The camera on Google and Samsung’s Android smartphones was proven to be a major privacy risk, according to researchers at the CheckMarx Security Research Team. They found that the camera app could be used to easily spy on users. Google has confirmed the vulnerability, which impacts not just its Pixel phones, but also other vendors. Samsung also confirmed they are impacted. Both have already issued a fix for the problem.
The details were published by CheckMarx after they had informed both Google and Samsung about the vulnerability. Both vendors approved publication of detail, which is standard protocol when highlighting a serious security flaw. Google was informed about the vulnerability in early July 2019.
In a statement, Google said, “We appreciate Checkmarx bringing this to our attention and working with Google and Android partners to coordinate disclosure. The issue was addressed on impacted Google devices via a Play Store update to the Google Camera Application in July 2019. A patch has also been made available to all partners.”
So what happened? Researchers say they found issues with the Google Camera app on the Pixel 2 XL and Pixel 3 devices. The vulnerability came from permission bypass issues on Android. More research showed the flaw impacted camera apps of other smartphone vendors in the Android ecosystem.
The security vulnerability (number CVE-2019-2234) allowed an attacker to control the camera app to take photos, videos through a rogue application, which did not have explicit permission to do so. Researchers found that in certain attack scenarios malicious actors were able to circumvent various storage permission policies. This gave them to access to stored photos, videos and GPS metadata embedded in them, all of which could be used to spy on the user since they were unaware.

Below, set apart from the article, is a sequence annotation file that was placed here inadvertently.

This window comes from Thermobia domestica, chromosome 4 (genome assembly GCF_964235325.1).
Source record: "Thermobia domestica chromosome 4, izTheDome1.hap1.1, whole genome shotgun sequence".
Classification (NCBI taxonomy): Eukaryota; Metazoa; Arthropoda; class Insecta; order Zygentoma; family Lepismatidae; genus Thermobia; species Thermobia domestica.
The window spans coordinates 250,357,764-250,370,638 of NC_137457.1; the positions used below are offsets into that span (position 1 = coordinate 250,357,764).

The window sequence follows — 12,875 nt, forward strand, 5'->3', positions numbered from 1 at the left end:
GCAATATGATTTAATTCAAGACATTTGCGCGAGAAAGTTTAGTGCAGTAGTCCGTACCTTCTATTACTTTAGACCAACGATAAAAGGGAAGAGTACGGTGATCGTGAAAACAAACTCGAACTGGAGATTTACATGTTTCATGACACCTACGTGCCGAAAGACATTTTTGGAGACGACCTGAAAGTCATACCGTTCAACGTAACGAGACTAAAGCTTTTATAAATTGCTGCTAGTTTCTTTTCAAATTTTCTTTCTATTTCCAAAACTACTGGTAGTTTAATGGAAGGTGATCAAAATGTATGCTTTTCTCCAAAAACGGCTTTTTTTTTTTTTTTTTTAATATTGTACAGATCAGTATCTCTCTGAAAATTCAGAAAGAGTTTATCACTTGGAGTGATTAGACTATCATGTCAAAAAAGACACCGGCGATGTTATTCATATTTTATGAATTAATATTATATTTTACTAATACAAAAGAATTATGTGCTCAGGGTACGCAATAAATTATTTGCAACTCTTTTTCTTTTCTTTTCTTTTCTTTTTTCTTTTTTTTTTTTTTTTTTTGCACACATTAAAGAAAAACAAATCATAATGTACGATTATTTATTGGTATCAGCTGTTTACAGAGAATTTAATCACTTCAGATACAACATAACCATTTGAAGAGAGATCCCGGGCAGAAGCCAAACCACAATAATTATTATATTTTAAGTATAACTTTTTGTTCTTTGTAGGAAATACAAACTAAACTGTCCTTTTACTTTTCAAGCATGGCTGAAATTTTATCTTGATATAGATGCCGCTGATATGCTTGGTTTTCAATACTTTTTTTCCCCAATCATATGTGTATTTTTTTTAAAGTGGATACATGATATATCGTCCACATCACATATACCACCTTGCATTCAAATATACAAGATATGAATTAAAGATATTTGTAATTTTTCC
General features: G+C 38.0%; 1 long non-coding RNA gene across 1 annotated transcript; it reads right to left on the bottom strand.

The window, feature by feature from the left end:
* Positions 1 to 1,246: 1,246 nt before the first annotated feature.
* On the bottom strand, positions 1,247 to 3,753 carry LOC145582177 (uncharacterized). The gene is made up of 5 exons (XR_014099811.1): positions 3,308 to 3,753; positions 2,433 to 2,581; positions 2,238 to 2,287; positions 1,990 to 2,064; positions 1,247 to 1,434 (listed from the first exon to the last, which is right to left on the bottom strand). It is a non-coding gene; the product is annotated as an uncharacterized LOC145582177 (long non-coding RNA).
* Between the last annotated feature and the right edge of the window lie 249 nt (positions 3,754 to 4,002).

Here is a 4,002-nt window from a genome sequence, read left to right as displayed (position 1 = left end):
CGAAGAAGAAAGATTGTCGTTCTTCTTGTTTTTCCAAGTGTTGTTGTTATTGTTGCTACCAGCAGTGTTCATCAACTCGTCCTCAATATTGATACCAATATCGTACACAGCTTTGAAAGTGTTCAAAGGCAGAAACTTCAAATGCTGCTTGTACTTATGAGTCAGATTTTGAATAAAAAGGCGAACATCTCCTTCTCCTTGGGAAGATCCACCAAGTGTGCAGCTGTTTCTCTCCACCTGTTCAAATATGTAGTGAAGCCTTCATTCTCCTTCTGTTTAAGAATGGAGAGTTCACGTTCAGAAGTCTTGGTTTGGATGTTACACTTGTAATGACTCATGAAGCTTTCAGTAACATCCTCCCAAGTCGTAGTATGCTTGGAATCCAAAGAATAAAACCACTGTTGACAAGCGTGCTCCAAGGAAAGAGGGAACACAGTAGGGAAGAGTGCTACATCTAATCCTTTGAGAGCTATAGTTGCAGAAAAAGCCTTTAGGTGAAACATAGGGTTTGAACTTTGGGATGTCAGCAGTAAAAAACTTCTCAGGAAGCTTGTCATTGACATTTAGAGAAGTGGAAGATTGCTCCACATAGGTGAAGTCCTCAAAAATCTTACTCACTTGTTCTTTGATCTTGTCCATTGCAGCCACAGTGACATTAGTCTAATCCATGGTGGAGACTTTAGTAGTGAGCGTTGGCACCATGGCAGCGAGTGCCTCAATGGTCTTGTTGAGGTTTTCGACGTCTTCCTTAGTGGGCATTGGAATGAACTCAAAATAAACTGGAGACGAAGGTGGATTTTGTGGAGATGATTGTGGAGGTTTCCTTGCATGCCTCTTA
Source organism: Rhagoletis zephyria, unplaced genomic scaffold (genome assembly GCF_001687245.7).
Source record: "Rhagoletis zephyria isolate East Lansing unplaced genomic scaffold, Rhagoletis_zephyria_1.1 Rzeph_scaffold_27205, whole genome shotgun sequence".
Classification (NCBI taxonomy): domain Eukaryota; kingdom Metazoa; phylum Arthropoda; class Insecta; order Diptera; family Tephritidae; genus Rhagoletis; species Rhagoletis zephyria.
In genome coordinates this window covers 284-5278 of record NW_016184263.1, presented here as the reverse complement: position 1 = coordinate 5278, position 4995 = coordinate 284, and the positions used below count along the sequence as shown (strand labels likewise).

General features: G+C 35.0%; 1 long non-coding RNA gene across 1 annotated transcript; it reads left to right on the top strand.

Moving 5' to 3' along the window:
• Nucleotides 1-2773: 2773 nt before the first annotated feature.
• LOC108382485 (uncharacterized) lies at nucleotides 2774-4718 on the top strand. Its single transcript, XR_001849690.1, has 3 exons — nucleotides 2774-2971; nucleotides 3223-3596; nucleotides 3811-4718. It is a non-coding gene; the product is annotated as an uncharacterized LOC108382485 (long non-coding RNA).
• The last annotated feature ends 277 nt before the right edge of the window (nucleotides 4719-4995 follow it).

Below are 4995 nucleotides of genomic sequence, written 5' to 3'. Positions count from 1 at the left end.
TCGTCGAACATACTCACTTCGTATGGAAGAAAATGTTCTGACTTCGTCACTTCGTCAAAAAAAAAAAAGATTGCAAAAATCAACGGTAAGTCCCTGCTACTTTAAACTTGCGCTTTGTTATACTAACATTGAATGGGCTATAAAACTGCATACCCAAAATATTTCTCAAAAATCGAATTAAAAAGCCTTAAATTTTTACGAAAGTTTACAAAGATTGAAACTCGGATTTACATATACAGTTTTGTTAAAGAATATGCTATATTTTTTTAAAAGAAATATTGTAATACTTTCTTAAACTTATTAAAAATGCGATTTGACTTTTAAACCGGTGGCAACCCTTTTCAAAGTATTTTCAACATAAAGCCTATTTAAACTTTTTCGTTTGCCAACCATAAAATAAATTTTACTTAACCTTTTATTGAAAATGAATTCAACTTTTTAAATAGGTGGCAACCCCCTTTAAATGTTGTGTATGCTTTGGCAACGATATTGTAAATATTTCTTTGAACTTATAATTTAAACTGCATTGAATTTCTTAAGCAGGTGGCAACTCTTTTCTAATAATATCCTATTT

What all were the researchers able to carry out due to this vulnerability?
They designed a mockup malicious weather app, which was connected to the command and control (C&C) server of the hacker, which in this case was the CheckMarx team. Exploiting the vulnerability, the researchers found they could carry out the following tasks on the compromised Android phone:
First, they were able to take photos on the victim’s phone and upload it to the C&C server, which is exactly what spyware does.
Second, they were able record a video on the victim’s phone and send it to the C&C server as well.
Third, they could also get the GPS tags for all the photos taken on a phone and locate the phone on a global map, thus easily locating where the user is present.
Fourth, the phone could be operated in stealth mode, and photos and videos were taken while the user would not realise this was happening.
Fifth, the researchers were also able to record a voice call, which included video from the victim’s side and audio from both sides of the conversation.
Researchers showed that they were able to make the rogue app get the phone’s camera to take photos even when the phone was locked. They were able to do this in the middle of a voice call as well.
The researchers exploited the storage permission which is granted to the Android camera application given it has to access the photos and videos stored on the phone’s internal storage. Because the storage permissions are very broad, they end up giving access to the entire storage, which the rogue application exploited.
The vulnerability was first reported on July 4, and Google raised the severity to a ‘High’ level by July 23. In August, Google confirmed others were also impacted, and by end of August, Samsung confirmed they were also vulnerable. If you are using a Google or Samsung phone, it is best to check that camera app has been updated, and you have not missed any security updates from either.